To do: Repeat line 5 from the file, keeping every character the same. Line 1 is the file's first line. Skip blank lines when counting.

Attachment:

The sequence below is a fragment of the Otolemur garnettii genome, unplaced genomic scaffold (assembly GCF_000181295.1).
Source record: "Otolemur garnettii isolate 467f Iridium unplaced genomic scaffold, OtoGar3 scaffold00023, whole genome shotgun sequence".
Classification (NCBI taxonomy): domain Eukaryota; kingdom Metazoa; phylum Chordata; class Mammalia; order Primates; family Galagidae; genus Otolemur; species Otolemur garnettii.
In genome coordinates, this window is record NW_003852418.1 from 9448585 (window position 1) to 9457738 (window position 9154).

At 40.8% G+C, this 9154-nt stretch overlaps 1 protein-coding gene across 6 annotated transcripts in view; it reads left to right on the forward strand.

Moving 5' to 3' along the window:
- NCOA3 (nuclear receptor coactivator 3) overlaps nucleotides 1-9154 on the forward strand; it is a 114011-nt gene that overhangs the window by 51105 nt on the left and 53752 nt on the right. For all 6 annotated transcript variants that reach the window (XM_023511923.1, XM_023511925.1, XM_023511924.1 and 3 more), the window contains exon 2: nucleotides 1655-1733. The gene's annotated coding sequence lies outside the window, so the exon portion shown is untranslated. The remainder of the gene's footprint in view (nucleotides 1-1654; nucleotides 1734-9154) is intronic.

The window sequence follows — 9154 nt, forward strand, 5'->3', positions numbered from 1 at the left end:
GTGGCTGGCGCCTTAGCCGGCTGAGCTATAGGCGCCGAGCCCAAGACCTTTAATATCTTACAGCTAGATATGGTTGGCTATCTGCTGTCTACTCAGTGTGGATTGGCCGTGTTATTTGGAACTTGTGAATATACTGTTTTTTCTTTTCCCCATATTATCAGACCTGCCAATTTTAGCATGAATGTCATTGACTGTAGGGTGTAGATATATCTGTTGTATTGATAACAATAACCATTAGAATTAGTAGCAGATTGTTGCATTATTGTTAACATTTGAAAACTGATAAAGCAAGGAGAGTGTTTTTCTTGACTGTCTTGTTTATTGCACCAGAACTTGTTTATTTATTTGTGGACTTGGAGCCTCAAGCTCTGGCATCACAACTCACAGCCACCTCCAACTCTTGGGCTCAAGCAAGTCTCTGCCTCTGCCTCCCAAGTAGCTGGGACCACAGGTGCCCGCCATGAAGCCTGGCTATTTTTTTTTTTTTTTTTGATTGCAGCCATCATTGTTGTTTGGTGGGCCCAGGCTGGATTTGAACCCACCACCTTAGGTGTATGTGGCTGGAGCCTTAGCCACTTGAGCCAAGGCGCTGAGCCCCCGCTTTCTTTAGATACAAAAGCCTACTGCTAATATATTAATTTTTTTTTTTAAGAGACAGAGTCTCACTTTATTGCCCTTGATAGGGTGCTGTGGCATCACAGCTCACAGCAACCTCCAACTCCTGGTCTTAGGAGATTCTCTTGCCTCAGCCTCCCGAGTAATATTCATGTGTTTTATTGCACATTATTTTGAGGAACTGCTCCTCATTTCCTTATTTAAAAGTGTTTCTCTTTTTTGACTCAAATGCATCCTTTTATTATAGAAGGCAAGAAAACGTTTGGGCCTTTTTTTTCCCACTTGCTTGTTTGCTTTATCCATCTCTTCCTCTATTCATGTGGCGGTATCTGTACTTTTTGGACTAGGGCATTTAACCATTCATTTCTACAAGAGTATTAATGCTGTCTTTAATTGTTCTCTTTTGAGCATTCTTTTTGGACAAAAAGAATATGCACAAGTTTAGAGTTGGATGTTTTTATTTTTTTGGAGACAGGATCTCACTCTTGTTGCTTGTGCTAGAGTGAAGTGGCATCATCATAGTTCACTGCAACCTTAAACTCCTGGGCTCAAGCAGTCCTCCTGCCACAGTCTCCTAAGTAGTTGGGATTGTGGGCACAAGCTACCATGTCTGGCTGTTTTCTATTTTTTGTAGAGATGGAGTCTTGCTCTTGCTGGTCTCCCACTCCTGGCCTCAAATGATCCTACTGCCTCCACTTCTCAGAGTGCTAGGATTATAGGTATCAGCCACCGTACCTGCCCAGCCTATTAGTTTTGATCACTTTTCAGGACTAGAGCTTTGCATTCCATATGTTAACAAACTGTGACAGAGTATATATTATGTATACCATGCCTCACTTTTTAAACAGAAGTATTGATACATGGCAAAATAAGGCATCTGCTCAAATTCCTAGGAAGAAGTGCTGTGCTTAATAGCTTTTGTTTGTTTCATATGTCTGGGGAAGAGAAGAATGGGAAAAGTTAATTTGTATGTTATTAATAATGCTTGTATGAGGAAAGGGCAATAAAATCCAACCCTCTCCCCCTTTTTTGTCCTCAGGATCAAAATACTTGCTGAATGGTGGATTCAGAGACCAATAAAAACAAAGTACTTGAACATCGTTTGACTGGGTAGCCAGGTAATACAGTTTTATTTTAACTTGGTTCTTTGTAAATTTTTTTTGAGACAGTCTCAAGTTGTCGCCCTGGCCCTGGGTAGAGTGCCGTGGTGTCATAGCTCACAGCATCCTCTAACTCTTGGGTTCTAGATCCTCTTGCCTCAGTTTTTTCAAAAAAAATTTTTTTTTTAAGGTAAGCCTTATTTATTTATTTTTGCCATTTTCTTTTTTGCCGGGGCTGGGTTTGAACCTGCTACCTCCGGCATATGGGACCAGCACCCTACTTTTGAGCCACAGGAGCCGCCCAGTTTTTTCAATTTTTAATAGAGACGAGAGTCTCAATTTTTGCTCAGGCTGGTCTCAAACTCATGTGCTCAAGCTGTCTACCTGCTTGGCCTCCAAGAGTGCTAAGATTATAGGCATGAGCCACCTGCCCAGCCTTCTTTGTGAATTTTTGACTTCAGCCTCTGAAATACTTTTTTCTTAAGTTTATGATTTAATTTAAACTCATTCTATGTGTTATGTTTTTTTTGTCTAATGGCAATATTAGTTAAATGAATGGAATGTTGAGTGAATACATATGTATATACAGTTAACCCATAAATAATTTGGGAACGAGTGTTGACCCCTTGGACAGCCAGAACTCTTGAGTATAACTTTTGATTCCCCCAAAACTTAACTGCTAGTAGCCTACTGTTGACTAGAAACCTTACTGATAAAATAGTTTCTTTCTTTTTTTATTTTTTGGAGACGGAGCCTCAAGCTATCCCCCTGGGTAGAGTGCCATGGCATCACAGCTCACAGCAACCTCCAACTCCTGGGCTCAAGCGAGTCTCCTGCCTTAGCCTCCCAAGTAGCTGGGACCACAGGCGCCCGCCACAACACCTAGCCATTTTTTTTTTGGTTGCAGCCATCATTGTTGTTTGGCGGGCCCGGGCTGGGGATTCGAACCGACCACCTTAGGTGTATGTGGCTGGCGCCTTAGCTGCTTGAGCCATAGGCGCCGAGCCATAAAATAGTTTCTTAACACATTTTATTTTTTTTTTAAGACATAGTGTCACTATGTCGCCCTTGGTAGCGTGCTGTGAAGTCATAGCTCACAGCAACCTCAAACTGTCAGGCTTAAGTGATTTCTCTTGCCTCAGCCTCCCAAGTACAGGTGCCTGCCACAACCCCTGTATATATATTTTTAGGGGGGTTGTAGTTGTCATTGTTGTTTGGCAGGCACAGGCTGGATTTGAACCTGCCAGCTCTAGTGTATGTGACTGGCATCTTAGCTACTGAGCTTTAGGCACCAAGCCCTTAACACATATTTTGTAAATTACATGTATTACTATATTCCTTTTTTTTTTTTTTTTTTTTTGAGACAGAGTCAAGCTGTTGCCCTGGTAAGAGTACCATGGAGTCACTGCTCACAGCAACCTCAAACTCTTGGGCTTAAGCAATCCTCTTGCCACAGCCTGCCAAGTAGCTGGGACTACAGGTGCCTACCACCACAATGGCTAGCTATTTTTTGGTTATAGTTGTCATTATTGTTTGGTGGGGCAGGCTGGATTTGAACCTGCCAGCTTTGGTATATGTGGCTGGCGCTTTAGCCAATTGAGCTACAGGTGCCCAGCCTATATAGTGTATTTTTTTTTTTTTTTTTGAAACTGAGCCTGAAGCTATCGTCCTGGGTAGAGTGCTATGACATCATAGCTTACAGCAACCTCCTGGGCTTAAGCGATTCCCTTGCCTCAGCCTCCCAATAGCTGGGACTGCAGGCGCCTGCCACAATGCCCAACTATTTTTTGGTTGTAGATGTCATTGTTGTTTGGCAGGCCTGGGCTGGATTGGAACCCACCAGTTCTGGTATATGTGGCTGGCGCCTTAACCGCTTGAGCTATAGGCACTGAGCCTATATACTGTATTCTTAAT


At 40.8% G+C, this 9154-nt stretch overlaps 1 protein-coding gene across 6 annotated transcripts in view; it reads left to right on the forward strand.